It was amazing you got a sound when Mike Fraser and Mike Stone couldn’t.
Once again it was his sound and just knowing what not to do. Now Mike Stone was a genius and one of my idols because of the Queen and Journey stuff he did. But he at that point, whatever he was doing just didn’t [work]. Maybe they just got into a place where they were over thinking it or whatever. I just put up a [Sennheiser] 421, a [Shure] 57 and an [Neumann] 87 on both cabs and the sound was there.
You really did have your signature guitar sound by this time.
That’s the amp and it’s John Sykes who is not just a great player but he’s phenomenal. He still blows me away. I saw him last year. Just unbelievable. The power in his playing is just ridiculous. It’s a combination of that so that was the beginning of our friendship and when he did “Blue Murder” he said, “Will you do it?” Basically we ended up doing that record based on that same sound and that’s just him doubled with a great sound.
When you were asked to do what would become the “Dr. Feelgood” album in 1989, did you know who Motley Crue were as musicians?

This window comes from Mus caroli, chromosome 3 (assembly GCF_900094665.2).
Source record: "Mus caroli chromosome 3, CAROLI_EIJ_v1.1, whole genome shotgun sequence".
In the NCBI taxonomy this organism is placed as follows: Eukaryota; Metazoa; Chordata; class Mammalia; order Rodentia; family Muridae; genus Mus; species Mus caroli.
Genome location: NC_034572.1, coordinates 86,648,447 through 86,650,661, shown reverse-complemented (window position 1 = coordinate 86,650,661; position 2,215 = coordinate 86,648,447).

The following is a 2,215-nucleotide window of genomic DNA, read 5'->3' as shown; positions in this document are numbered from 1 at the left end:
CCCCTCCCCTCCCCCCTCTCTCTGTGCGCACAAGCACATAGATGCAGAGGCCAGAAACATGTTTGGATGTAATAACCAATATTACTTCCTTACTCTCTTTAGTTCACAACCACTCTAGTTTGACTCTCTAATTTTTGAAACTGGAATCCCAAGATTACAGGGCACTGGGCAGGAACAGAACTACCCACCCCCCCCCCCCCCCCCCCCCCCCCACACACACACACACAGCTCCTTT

I didn’t know where they were as musicians. Not at all. But what happened was I was aware of Motley because being a New York Dolls fan, I’ve always been a fan of that aspect of live music. So I knew who they were and they’d be in the rock clubs sometimes. This is earlier on and then of course they started to have hits so I was aware of them. I heard them and said, “Yeah, it’s OK.” But really what it came down to is I met them.
Meeting Motley changed your mind?
Usually that always seals the deal with me. I met Tommy and Nikki were just such these guys who were electric, vibrant people. Mick was a guy I could see had a real great base but was nervous. The thing is, I got Motley sober. I didn’t get them when they were using. I got them sober where they had burned a lot of bridges and they had to make a great record. So they were sober and focused, right?